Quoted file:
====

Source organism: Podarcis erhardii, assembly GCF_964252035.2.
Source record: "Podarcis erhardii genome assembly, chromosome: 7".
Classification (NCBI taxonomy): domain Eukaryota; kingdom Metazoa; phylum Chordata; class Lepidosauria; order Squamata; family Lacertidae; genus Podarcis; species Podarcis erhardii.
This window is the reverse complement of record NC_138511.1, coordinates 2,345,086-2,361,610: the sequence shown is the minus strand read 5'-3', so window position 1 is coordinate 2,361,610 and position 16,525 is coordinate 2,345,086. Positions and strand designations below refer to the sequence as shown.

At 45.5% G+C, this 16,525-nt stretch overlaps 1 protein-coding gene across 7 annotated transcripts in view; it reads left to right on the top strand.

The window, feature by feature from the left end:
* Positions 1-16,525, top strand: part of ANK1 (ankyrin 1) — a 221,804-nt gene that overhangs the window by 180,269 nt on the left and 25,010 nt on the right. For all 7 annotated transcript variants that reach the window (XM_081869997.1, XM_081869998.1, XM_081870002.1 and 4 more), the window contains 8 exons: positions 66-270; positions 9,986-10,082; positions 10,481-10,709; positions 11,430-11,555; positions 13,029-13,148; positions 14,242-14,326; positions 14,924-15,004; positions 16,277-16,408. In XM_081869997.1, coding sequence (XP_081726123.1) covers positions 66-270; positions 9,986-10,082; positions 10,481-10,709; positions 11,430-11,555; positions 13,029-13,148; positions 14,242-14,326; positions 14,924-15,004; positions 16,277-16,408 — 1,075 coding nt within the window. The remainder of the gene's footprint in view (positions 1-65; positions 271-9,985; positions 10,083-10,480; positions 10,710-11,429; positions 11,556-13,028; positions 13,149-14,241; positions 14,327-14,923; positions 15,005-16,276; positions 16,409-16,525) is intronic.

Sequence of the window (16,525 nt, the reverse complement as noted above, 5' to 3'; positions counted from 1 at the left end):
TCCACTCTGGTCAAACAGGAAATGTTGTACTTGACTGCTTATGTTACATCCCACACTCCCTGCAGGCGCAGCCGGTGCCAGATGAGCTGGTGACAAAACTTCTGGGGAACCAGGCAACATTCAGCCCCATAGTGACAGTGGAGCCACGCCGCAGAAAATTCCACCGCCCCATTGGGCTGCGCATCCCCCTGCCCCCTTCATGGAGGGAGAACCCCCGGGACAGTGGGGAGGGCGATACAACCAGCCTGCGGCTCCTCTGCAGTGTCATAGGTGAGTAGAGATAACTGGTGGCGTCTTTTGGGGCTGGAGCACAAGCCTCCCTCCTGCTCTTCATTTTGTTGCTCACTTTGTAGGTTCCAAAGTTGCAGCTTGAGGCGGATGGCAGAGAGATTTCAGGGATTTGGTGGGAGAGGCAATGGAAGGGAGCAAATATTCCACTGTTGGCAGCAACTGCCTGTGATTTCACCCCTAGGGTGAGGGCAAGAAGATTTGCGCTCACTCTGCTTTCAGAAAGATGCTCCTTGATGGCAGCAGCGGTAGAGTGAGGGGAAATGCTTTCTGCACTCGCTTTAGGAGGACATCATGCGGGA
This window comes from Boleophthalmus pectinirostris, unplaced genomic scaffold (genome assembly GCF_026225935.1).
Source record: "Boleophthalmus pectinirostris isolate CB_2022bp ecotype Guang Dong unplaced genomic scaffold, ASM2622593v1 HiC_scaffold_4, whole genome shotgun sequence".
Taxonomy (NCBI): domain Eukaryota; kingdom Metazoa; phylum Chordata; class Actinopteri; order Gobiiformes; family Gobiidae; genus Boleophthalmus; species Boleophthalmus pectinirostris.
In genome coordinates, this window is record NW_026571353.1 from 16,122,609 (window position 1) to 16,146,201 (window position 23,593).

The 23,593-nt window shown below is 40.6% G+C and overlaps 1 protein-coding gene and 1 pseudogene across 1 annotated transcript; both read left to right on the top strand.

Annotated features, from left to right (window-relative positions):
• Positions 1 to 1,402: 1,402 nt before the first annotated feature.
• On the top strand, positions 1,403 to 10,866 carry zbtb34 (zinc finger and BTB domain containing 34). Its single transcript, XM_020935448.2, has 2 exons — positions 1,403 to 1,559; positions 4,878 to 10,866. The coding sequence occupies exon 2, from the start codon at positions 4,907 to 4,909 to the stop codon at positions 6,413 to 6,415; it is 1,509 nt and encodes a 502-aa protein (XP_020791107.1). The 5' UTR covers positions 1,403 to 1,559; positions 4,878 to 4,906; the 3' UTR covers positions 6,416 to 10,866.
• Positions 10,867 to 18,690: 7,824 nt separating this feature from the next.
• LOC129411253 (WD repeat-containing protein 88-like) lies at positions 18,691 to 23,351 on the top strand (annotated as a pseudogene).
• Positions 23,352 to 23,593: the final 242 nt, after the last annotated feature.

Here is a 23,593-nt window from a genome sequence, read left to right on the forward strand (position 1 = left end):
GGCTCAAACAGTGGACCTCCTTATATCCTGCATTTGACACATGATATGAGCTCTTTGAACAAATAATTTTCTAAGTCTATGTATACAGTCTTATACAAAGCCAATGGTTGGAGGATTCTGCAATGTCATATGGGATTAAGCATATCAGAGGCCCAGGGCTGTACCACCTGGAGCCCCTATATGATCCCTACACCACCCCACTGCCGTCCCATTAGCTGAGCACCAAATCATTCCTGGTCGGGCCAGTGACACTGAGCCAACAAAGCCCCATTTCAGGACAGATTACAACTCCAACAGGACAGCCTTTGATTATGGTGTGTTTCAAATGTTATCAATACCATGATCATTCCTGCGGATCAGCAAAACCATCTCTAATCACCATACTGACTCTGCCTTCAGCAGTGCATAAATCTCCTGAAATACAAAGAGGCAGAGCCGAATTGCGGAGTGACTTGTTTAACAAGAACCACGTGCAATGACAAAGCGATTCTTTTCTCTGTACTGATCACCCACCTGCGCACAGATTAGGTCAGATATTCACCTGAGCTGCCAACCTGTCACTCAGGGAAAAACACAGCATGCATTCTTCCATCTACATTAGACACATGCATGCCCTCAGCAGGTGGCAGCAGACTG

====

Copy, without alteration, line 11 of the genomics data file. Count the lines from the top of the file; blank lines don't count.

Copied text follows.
Source record: "Boleophthalmus pectinirostris isolate CB_2022bp ecotype Guang Dong unplaced genomic scaffold, ASM2622593v1 HiC_scaffold_4, whole genome shotgun sequence".